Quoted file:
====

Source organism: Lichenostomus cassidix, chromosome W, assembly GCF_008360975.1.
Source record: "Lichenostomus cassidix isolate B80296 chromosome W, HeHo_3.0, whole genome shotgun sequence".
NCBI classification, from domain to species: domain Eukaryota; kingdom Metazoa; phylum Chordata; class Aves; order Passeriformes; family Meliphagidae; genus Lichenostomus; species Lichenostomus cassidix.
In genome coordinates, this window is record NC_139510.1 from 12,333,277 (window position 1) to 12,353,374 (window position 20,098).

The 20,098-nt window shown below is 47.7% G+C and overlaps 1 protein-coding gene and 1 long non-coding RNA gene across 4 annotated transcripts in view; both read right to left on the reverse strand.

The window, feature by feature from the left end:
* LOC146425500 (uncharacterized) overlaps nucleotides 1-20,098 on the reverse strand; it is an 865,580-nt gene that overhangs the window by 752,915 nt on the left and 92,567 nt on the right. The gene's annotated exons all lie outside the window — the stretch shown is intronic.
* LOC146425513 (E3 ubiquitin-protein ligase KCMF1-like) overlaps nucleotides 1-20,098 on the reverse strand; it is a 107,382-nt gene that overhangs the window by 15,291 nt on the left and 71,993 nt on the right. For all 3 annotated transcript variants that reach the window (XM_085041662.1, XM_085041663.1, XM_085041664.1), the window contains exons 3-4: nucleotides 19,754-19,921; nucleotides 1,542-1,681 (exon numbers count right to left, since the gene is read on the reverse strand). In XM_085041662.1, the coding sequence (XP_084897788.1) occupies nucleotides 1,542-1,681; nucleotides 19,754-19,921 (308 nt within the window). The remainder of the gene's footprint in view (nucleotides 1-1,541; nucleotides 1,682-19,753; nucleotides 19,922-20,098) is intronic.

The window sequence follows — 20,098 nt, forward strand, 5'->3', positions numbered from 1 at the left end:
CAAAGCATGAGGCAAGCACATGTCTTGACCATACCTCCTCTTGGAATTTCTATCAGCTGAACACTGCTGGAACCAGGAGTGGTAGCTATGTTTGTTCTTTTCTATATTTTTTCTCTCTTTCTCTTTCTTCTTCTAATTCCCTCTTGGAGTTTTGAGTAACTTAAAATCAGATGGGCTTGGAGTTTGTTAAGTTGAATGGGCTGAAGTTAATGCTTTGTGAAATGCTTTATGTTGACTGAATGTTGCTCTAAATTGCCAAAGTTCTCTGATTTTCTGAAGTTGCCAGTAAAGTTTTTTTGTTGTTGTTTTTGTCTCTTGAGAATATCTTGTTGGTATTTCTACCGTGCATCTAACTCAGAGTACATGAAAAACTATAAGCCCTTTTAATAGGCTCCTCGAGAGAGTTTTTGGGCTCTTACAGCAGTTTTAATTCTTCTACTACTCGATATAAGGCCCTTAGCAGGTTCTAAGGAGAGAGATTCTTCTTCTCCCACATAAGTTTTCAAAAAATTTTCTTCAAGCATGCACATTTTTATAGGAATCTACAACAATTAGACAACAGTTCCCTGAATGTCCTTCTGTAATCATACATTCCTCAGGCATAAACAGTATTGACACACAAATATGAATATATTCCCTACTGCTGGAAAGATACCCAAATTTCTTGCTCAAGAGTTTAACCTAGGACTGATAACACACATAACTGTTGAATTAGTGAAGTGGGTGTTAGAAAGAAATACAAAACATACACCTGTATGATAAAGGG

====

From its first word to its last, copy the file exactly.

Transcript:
Source organism: Lichenostomus cassidix, chromosome W, assembly GCF_008360975.1.
Source record: "Lichenostomus cassidix isolate B80296 chromosome W, HeHo_3.0, whole genome shotgun sequence".
NCBI classification, from domain to species: domain Eukaryota; kingdom Metazoa; phylum Chordata; class Aves; order Passeriformes; family Meliphagidae; genus Lichenostomus; species Lichenostomus cassidix.
In genome coordinates, this window is record NC_139510.1 from 12,333,277 (window position 1) to 12,353,374 (window position 20,098).

The 20,098-nt window shown below is 47.7% G+C and overlaps 1 protein-coding gene and 1 long non-coding RNA gene across 4 annotated transcripts in view; both read right to left on the reverse strand.

The window, feature by feature from the left end:
* LOC146425500 (uncharacterized) overlaps nucleotides 1-20,098 on the reverse strand; it is an 865,580-nt gene that overhangs the window by 752,915 nt on the left and 92,567 nt on the right. The gene's annotated exons all lie outside the window — the stretch shown is intronic.
* LOC146425513 (E3 ubiquitin-protein ligase KCMF1-like) overlaps nucleotides 1-20,098 on the reverse strand; it is a 107,382-nt gene that overhangs the window by 15,291 nt on the left and 71,993 nt on the right. For all 3 annotated transcript variants that reach the window (XM_085041662.1, XM_085041663.1, XM_085041664.1), the window contains exons 3-4: nucleotides 19,754-19,921; nucleotides 1,542-1,681 (exon numbers count right to left, since the gene is read on the reverse strand). In XM_085041662.1, the coding sequence (XP_084897788.1) occupies nucleotides 1,542-1,681; nucleotides 19,754-19,921 (308 nt within the window). The remainder of the gene's footprint in view (nucleotides 1-1,541; nucleotides 1,682-19,753; nucleotides 19,922-20,098) is intronic.

The window sequence follows — 20,098 nt, forward strand, 5'->3', positions numbered from 1 at the left end:
CAAAGCATGAGGCAAGCACATGTCTTGACCATACCTCCTCTTGGAATTTCTATCAGCTGAACACTGCTGGAACCAGGAGTGGTAGCTATGTTTGTTCTTTTCTATATTTTTTCTCTCTTTCTCTTTCTTCTTCTAATTCCCTCTTGGAGTTTTGAGTAACTTAAAATCAGATGGGCTTGGAGTTTGTTAAGTTGAATGGGCTGAAGTTAATGCTTTGTGAAATGCTTTATGTTGACTGAATGTTGCTCTAAATTGCCAAAGTTCTCTGATTTTCTGAAGTTGCCAGTAAAGTTTTTTTGTTGTTGTTTTTGTCTCTTGAGAATATCTTGTTGGTATTTCTACCGTGCATCTAACTCAGAGTACATGAAAAACTATAAGCCCTTTTAATAGGCTCCTCGAGAGAGTTTTTGGGCTCTTACAGCAGTTTTAATTCTTCTACTACTCGATATAAGGCCCTTAGCAGGTTCTAAGGAGAGAGATTCTTCTTCTCCCACATAAGTTTTCAAAAAATTTTCTTCAAGCATGCACATTTTTATAGGAATCTACAACAATTAGACAACAGTTCCCTGAATGTCCTTCTGTAATCATACATTCCTCAGGCATAAACAGTATTGACACACAAATATGAATATATTCCCTACTGCTGGAAAGATACCCAAATTTCTTGCTCAAGAGTTTAACCTAGGACTGATAACACACATAACTGTTGAATTAGTGAAGTGGGTGTTAGAAAGAAATACAAAACATACACCTGTATGATAAAGGG